Ekseption - "Ekseption '78" (CNR 1978)
Although "Back to the Classics" may have pleased the few Ekseption-fans that were left in 1976, it was yet another commercial failure that finally made Philips drop the band. But things looked brighter when Rick van der Linden returned to the band in 1978. They signed a new deal with the Dutch label CNR, and released "Ekseption '78". The album was the typical Ekseption-mix of classical themes, some self-written tracks and re-recorded version of "Jesus Joy" (originally a single B-side from 1973) and "Doubts" (from van der Linden's "White Ladies" album and re-titled as "Faith" here). To be even more out of touch with the trends of the time, they had now also adapted a very decadent, and to be honest, completely awful image that included white suits and a limousine. Among the best tracks on the album we find van der Linden's "Your Home", a fresh version of Gershwin's "Summertime" and Rein van der Broek's atmospheric "Thoughts". The rest is pretty much hit or miss. "Signals" and "Wild Flower" are pure filler, but the version of the opening segment of Bach's "Matthäus Passion" complete with Mellotron choir and synths is really beautiful and majestic. The rest of the album won't give you anything that the band already had done better before, but they should at least be credited for sticking to their formula, and not selling out like most other progressive rock bands had done in 1978.
Electrophon - "In a Covent Garden" (Polydor 1973)
The British duo Electrophon were one of the very few electronic progressive acts of the 70's to not come from Germany. Their debut "In a Covent Garden" consisted of lots of electronic covers of various classical themes. Tomita would then be a natural comparison, although Electrophon had a lighter and more simplistic approach to the material, and had probably more in common with the pioneering works of Walter Carlos in the 60's. The duo also used an orchestra to back them up, but personally I think the numbers where just the keyboards dominate are the best ones. This included Händel's "The Arrival of the Queen of Sheba", Debussy's "The Girl With the Flaxen Hair" (actually very similar to Tomita's version a year later), Mozart's "Allegro" and the sinister version of "Greensleeves". On numbers like Rimsky-Korsakoff's "Flight of the Bumblebee", Katschaturian's "Sabre Dance" and Grieg's "Hall of the Mountain King" the duo played the main melodies on their synths while the orchestra backed them up. Waldteufel's unbelievable awful "The Skater's Waltz" is undoubtedly the most dreadful moment on the whole album, and represents classical music at its cheesiest. "In a Covent Garden" arrived at least five years too late to be of any interest or importance.
Electrophon - "Zygoat" (Polydor 1974)
As I expected, "Zygoat" is a much better and more interesting piece of work than "In a Covent Garden". There were no cheesy interpretations of classical music around this time (although some passages undoubtedly are inspired by classical music), and the record consisted instead of entirely original material composed by Burt Alcantara. His compositional style is dynamic, energetic and downright weird on some passages, but fresh and interesting through the whole album. All the music was played on RSE and ARP synthesizers, and the virtuosity of the playing is quite impressive. "Leaves of Sand" opens the record with a theme that surely must have inspired Tangerine Dream a bit when they wrote the introduction theme to "Tangram" six years later. The track quickly evolves into one of the main themes of the album, which obviously is a conceptual work about the goat creature on the cover. The title-track is something as unlikely as electronic progressive rock'n'roll, and this unusual approach is repeated in the even more energetic and faster "Zy-Clone" that has to be one of the wildest electronic progressive pieces of music recorded. This and the far more classical-influenced "Pillar of Salt" features some of most insanely fast playing I've heard on an ARP. The weirdest tracks are "Ybur Knom" and "Ybur Doon" which both are based around the same theme and reminding a bit of Vangelis' most experimental works from the 70's. "Movement to the Earth" is based in a slowly gliding pace with lots of quirky synth solos that are anything else than slow. This track transcends smoothly into "Seeds Cast to the Wind" that is one of the highlights of the album together with the mighty "The Ladder of Zeugma". "Zygomania" is a pure cacophony of tortured synth solos. "Preserverance Furthers" closes the album by going through several of the main themes. "Zygoat" is a quite unique and unusual listening experience, but you'll have to be into old analogue synths to fully get it.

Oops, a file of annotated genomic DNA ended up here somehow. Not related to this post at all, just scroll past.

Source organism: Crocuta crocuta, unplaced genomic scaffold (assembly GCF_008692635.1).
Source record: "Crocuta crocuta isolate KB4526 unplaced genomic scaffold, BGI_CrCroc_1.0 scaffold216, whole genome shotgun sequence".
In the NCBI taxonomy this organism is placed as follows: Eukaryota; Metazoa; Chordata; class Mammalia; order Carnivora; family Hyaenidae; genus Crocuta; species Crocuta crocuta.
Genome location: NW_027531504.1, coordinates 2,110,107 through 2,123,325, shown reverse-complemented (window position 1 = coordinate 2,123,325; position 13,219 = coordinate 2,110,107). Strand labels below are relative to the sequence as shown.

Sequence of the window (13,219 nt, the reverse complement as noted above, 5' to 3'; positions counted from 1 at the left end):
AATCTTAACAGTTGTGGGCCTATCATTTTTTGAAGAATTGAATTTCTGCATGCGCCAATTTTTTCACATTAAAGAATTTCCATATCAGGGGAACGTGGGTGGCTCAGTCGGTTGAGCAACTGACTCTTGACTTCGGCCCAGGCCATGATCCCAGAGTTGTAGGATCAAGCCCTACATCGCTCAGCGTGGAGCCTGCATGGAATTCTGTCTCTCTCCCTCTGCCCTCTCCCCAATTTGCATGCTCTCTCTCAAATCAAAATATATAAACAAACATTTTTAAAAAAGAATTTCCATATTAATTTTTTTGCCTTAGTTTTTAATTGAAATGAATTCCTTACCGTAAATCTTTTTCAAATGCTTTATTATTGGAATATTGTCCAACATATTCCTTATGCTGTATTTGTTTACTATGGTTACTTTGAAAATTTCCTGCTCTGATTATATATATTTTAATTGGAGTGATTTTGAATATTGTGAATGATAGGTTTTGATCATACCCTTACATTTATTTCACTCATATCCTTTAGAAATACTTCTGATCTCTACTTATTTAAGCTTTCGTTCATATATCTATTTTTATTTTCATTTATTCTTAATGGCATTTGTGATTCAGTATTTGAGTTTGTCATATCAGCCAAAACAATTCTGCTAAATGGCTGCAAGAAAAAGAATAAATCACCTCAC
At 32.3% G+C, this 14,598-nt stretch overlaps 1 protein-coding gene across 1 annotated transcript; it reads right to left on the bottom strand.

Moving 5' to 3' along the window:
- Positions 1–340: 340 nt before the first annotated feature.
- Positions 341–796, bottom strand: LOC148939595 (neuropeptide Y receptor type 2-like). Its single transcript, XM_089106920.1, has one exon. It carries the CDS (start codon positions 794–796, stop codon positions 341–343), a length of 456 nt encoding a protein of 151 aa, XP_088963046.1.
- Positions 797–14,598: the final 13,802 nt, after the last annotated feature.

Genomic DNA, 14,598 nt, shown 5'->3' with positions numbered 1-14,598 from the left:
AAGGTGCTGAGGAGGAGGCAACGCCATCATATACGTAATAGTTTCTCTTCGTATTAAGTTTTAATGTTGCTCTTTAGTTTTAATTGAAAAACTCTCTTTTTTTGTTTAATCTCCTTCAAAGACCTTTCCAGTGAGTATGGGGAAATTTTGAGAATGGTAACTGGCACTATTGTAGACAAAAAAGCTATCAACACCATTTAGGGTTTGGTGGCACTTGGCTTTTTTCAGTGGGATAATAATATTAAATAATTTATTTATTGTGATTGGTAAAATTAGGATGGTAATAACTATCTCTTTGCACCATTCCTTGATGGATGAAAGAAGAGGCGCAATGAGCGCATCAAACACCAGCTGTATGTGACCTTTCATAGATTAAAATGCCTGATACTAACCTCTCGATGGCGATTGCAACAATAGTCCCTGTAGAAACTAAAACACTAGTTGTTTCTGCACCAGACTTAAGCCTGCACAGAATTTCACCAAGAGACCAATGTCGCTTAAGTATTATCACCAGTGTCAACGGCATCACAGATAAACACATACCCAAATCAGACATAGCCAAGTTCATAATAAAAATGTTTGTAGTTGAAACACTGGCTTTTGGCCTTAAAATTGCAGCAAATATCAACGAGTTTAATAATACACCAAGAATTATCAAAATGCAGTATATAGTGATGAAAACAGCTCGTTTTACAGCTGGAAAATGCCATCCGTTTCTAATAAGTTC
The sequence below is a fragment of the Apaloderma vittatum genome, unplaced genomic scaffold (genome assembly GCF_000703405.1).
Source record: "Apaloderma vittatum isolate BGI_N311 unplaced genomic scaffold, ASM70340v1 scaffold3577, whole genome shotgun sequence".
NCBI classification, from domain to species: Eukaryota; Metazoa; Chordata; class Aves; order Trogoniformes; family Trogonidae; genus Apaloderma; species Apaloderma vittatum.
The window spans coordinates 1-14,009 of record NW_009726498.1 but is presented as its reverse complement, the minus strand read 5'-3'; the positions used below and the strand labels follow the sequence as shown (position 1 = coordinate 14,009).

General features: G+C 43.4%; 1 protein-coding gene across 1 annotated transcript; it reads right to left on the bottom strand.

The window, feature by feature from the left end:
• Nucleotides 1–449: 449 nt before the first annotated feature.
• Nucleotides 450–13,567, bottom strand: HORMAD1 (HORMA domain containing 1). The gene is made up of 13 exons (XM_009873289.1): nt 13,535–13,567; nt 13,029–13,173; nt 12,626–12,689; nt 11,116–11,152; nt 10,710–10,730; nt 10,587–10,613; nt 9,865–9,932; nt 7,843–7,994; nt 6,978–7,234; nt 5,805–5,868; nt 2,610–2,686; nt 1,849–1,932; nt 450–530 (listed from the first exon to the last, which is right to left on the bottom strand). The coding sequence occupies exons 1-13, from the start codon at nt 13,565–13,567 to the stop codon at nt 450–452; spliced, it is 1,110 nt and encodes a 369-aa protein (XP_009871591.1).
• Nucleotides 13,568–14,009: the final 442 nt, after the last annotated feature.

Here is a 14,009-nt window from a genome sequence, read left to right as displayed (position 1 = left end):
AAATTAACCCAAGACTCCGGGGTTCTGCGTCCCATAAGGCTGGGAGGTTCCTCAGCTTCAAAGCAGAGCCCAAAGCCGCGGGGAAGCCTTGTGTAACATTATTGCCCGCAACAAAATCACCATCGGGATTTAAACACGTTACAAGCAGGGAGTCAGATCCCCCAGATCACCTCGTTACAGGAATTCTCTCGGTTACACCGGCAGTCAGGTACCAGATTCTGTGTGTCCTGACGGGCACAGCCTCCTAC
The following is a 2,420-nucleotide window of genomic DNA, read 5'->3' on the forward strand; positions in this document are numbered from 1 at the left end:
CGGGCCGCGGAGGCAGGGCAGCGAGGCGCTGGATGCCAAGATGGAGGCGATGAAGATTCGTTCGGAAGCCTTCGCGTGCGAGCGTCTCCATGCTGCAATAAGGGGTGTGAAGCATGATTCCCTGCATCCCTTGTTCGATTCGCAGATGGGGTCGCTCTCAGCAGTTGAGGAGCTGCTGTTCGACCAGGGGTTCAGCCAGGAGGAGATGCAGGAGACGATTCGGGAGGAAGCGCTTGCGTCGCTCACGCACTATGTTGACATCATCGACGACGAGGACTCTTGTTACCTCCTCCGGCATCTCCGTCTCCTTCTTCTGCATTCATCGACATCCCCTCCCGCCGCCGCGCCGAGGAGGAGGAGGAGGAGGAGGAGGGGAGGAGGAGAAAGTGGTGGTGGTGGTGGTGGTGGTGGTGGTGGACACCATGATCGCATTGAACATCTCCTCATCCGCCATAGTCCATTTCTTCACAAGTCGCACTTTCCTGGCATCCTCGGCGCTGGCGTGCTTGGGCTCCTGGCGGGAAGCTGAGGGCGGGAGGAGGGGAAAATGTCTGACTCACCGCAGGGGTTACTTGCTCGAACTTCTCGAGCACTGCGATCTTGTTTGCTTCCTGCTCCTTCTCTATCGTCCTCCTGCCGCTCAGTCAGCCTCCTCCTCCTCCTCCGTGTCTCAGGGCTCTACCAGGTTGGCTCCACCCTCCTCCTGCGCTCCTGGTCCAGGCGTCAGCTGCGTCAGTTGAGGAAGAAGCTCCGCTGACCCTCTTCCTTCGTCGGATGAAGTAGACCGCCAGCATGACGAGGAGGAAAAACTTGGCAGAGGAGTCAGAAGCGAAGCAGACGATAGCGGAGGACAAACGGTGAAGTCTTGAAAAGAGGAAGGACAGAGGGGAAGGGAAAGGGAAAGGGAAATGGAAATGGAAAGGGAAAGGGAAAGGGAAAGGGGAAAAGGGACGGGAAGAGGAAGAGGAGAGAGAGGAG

Eloy - "Eloy" (Philips 1971)